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June 15, 2015

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OMAHA, Neb. — Like many others in the college baseball world, University of Virginia head coach Brian O’Connor was stunned by what transpired Sunday afternoon at TD Ameritrade Park, where TCU romped 10-3 over LSU, one of the favorites heading into the College World Series.

“It’s hard to predict what happens out here,” said O’Connor, who has guided UVa to Omaha for the fourth time in seven seasons.

And that’s one of the reasons the Cavaliers (40-22), who opened the CWS with a 5-3 victory over Arkansas, are conceding nothing as they prepare to face Florida (50-16) in the winners’ bracket Monday night, weather permitting.

Never mind that the Gators, who entered the 64-team NCAA tournament seeded No. 4 overall, embarrassed the Miami Hurricanes 15-3 on Saturday night and have won 10 consecutive games. Virginia has won six straight and will send its most experienced pitcher, Brandon Waddell, to the mound Monday night.

Waddell, a junior left-hander from Houston, has a 4-1 career record (and 2.17 ERA) in the NCAA tourney, and he had two quality starts in last year’s College World Series, the second a complete-game victory over eventual champion Vanderbilt.

“If there’s one pitcher I want out there, it’s Brandon Waddell,” sophomore catcher Matt Thaiss said Sunday morning before practice at Creighton University, O’Connor’s alma mater.

UVa, last year’s NCAA runner-up, meets Florida at 8 p.m. (EST) Monday, on ESPN2, and it’s difficult to overstate the significance of the game. The loser will have to play an elimination game Wednesday night. The winner won’t play again until Friday afternoon, in the championship game of the CWS’ Bracket 1. (TCU, LSU, Vanderbilt and Cal State Fullerton make up Bracket 2.)

“So it’s a huge advantage,” O’Connor said. “We were in that position last year where we went 2-0, and I think it made a big difference for us.”

The Wahoos’ first game at the CWS ended late Saturday afternoon. Back at their hotel that night, many of the players and coaches tuned into ESPN and saw the Gators dismantle the Hurricanes.

“It shows how great of a team they are,” Thaiss said. “We played Miami, what, four times this year, and they put up a bunch of runs against us and they pitched well. For Florida to go out there and play the way they did shows how good a team they have.”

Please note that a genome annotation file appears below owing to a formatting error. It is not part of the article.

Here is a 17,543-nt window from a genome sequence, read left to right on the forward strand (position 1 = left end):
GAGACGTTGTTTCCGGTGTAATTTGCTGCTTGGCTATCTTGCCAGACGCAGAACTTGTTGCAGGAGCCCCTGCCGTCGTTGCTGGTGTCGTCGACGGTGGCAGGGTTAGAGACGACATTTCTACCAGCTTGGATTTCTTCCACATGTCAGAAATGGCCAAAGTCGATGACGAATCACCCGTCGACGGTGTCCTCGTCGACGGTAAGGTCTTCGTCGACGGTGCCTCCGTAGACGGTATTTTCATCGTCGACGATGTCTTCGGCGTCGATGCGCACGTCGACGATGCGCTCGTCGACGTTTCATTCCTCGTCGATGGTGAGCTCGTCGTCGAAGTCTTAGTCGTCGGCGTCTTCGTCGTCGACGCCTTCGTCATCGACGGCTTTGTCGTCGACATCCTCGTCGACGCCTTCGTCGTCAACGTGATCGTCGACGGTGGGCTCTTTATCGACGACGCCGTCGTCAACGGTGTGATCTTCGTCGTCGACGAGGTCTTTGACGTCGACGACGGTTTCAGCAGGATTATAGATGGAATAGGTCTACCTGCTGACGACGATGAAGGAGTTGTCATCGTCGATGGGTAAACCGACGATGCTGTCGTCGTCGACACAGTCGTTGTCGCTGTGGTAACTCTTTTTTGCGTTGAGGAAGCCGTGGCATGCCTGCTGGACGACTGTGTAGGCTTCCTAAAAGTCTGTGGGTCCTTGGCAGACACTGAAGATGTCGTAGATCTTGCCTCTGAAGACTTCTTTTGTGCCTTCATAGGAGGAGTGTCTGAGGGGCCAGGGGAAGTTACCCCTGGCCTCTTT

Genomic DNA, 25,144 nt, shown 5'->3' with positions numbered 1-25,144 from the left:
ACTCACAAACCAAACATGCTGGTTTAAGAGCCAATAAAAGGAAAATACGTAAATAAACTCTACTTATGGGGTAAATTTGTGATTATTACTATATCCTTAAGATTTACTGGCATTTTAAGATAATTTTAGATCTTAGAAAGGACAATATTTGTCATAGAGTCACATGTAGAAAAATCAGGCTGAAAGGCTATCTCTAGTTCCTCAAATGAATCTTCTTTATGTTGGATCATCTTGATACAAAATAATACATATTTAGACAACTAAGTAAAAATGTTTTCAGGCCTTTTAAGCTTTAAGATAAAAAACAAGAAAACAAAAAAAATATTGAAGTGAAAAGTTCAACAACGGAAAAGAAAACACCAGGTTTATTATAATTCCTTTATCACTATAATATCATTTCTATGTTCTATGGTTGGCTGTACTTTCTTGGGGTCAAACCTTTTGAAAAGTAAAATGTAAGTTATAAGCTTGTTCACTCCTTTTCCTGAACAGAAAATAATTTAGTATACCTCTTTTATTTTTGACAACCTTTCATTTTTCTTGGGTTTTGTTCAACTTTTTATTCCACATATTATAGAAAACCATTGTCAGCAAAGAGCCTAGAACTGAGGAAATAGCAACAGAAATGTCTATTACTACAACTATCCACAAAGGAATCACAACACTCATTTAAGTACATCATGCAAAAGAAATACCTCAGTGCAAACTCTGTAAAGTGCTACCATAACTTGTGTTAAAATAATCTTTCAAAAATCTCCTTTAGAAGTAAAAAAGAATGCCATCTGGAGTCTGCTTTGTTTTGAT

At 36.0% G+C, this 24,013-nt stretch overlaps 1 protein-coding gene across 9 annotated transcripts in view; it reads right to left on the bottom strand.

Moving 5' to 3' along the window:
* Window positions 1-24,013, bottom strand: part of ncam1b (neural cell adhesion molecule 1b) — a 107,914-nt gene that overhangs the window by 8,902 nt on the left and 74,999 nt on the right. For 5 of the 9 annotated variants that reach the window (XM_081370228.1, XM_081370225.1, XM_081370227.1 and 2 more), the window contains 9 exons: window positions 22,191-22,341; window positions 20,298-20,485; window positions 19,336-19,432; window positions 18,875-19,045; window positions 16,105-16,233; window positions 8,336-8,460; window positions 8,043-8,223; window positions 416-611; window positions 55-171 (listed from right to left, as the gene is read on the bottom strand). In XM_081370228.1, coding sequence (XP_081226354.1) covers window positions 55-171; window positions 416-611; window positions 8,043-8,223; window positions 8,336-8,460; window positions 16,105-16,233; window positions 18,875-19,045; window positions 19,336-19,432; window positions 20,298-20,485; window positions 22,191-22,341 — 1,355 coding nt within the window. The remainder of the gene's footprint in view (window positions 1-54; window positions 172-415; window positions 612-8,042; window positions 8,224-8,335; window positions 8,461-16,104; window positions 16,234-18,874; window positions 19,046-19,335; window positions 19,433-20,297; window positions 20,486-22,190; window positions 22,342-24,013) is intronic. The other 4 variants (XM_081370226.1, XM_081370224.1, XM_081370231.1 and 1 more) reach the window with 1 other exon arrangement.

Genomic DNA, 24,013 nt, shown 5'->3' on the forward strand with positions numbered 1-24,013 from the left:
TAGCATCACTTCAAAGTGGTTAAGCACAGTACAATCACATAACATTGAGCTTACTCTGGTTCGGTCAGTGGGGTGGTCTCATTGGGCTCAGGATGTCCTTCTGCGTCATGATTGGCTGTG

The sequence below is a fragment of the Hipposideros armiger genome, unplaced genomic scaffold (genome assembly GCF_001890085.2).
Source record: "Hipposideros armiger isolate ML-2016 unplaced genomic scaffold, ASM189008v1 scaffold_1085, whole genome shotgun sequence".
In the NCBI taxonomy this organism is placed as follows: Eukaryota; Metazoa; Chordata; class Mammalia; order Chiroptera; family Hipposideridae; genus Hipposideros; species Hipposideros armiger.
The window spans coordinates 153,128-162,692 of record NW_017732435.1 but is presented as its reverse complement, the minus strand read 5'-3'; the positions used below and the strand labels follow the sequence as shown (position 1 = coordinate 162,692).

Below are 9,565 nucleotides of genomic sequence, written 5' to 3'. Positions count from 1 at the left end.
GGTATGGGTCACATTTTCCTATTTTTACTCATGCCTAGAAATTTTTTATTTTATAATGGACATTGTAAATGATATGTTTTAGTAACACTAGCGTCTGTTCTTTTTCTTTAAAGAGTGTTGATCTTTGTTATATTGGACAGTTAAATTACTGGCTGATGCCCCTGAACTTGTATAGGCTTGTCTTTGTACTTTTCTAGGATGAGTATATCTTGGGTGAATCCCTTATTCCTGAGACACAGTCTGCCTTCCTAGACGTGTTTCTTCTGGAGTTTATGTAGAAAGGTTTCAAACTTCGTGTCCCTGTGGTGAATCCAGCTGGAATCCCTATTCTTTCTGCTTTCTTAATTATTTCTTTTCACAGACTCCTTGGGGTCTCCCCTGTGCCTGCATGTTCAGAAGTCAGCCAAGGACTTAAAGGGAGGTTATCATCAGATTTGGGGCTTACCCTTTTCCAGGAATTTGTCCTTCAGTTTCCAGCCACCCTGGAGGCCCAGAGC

Virginia’s pitching coach, Karl Kuhn, is a Florida alumnus. He watched the Gators pile up 15 hits against Miami, the No. 5 overall seed in the NCAA tourney.

“I was kind of hoping the game would keep going,” Kuhn said Sunday, smiling. “Nothing against Miami, but I was kind of hoping that the [Florida] hitters would get tired of swinging and the runners would get tired of running around.”

Florida blew the game open in the fourth inning, scoring 11 runs. That tied the CWS record for most runs in an inning.

“Yeah, they’re good,” Kuhn said of the Gators.

O’Connor noted that “an inning like that doesn’t really happen in the College World Series, because the level of the teams is so good. So you tip your hat to them for their ability to go out and have an inning like that.”

Waddell said: “They can swing it. You know that going in, and they’ve been a good offense all year. That’s something they really take pride in. They’re good hitters. They’re going to make you be in the zone, they’re going to hit good pitches.”

UVa and Florida have not met in baseball since 1989. The Gators are in their eighth season under head coach Kevin O’Sullivan, a Virginia graduate whose record at the SEC school is 342-171, with three trips to Omaha.

Before taking over in Gainesville, O’Sullivan was an assistant coach at several schools, include UVa and Clemson. The Gators have long had a powerful program, but “Coach O’Sullivan’s taken them to a new level,” O’Connor said.

O’Sullivan, for his part, marvels at what O’Connor, Kuhn and associate head coach Kevin McMullan have accomplished at Virginia, which for decades was an afterthought in ACC baseball.